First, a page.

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A hope note

I have three sons and one grandson.
I am one of two sons.
My father was one of two sons.
The last Willis man in my paternal line to have a daughter was my grandfather’s father, Thomas Henderson Willis, who in 1887 fathered a girl (along with three sons). It’s been 121 years ‘ five generations ‘ since we’ve had a Willis girl swim upstream and make it through the Willis-male gene pool to us.
Today, our family history changed. At long last, a Willis male (our middle son) and his wife brought forth an 8-pound, 7-ounce living doll. We are smitten.
Some of us cried tears of joy. In the waiting room was a woman also shedding tears. I struck up a conversation with her. She explained that hers were tears of joy for her only grandson, born three months ago. She had just learned that he may get to go home for the first time next week. He was born several months premature. After weeks in the neonatal intensive care unit, he developed an infection. Surgeons had to remove part of his intestine.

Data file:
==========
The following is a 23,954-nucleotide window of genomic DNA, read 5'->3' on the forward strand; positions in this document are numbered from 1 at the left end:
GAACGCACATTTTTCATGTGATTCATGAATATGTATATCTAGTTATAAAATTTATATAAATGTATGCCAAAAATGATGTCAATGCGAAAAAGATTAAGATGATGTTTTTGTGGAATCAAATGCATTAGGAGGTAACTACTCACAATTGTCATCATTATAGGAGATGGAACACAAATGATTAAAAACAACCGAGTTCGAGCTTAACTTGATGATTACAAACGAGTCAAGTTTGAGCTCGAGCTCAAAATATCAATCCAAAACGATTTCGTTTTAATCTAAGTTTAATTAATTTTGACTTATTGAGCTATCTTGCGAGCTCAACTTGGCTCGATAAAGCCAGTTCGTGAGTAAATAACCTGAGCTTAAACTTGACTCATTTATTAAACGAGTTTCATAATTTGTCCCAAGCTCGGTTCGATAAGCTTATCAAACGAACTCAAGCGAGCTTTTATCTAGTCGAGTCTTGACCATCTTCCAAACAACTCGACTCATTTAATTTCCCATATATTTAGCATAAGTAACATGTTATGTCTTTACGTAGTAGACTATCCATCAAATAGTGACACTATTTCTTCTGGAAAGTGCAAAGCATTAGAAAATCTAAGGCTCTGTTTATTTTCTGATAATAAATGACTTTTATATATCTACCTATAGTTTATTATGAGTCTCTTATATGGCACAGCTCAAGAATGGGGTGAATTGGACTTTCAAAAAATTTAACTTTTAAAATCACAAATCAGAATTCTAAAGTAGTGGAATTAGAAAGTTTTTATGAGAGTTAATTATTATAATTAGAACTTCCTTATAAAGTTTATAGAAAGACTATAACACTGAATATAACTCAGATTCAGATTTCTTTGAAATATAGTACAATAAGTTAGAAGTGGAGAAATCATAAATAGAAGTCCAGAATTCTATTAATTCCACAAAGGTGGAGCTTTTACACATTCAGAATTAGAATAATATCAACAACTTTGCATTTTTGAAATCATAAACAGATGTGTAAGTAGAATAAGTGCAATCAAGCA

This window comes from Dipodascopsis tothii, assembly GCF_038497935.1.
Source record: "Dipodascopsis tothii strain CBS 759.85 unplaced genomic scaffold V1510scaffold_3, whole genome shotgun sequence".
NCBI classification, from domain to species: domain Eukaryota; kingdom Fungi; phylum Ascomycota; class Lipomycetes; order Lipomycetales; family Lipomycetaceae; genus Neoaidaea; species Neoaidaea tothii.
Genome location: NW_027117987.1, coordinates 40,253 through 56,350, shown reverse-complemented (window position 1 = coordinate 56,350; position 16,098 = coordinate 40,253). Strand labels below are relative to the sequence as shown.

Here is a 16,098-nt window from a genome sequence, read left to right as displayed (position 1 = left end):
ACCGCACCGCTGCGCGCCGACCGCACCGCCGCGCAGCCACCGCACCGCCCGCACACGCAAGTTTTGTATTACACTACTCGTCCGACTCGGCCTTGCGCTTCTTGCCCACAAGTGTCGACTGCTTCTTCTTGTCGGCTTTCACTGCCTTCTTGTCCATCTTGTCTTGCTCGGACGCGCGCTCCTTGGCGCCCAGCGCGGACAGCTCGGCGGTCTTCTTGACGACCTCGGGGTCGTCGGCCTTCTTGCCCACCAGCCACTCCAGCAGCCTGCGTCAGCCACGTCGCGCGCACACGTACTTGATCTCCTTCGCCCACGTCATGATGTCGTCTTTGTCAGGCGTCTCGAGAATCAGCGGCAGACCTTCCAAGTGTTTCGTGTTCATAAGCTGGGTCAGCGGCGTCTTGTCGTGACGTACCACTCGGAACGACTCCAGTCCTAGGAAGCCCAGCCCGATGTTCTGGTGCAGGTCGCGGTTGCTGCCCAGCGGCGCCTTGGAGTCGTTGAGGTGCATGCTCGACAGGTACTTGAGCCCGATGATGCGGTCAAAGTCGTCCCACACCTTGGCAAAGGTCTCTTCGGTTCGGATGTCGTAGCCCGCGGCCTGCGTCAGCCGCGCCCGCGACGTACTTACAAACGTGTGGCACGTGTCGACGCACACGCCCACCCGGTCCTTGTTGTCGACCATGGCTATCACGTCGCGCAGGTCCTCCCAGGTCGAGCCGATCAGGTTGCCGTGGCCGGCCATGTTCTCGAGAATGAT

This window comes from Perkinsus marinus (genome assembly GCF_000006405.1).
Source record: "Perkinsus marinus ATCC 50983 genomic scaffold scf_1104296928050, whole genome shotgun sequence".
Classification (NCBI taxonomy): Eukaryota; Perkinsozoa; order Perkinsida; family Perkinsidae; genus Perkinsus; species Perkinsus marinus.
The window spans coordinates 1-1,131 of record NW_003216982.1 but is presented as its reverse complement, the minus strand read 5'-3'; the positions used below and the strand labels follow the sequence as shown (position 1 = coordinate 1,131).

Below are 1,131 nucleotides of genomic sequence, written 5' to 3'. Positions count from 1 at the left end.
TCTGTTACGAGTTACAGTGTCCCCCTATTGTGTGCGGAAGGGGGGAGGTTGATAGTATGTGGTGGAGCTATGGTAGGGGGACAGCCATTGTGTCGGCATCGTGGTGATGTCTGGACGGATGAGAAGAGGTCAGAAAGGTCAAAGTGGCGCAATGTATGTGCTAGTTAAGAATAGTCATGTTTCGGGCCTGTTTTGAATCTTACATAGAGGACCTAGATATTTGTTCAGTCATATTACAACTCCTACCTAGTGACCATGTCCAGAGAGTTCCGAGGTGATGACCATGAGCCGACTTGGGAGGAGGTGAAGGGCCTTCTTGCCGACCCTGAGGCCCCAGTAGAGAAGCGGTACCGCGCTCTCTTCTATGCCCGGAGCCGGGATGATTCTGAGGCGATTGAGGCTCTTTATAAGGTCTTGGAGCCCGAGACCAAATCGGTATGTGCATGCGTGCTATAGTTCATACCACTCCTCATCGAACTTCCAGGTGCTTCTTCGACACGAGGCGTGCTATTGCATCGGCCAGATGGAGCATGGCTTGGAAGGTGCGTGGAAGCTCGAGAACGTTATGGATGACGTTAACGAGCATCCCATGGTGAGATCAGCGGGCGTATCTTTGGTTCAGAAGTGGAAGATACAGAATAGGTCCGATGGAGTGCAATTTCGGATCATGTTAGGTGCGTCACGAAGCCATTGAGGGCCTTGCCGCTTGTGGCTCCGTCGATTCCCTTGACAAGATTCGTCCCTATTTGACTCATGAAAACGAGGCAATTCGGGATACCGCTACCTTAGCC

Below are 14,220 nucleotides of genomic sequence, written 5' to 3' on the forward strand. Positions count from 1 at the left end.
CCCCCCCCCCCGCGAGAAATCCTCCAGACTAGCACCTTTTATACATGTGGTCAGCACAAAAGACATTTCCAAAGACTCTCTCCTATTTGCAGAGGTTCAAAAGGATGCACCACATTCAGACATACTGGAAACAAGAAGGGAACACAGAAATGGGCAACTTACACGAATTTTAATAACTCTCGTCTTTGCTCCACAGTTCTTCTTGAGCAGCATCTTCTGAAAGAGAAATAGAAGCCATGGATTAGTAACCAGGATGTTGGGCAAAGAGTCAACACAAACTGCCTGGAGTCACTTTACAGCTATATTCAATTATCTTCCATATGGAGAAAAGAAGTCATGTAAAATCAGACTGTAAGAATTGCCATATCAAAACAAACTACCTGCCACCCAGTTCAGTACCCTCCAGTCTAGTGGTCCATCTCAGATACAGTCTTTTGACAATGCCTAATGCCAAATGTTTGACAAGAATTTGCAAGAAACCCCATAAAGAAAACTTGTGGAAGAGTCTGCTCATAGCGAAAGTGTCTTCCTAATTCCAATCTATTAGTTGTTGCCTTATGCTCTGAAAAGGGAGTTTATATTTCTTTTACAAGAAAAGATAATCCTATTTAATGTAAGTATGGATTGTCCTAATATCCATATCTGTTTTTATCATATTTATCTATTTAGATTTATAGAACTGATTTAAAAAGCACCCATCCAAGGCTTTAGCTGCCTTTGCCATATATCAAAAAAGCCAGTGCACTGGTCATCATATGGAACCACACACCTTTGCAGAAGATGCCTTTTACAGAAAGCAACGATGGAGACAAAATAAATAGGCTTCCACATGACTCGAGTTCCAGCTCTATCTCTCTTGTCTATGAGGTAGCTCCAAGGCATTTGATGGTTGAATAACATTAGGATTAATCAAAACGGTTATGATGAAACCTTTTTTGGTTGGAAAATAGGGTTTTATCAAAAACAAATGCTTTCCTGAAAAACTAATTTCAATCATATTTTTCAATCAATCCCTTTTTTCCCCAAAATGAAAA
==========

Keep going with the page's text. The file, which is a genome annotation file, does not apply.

That family lives 60 miles from the hospital. The practice of kindness for strangers, performed in this case by the Ronald McDonald House, has made their three-month dislocation bearable. The parents of this only child and his grandmother glowed with pride as they described their boy to us. ‘He’s our miracle baby.’ Now up to 5 pounds, he’s ‘a born fighter.’
With babies ‘ male or female, born well or born ill; ‘ come shrieks of delight, tears of joy and tears of sorrow. May little ones, thrust into a world they did not seek, find in us a safe and soft place to fall.

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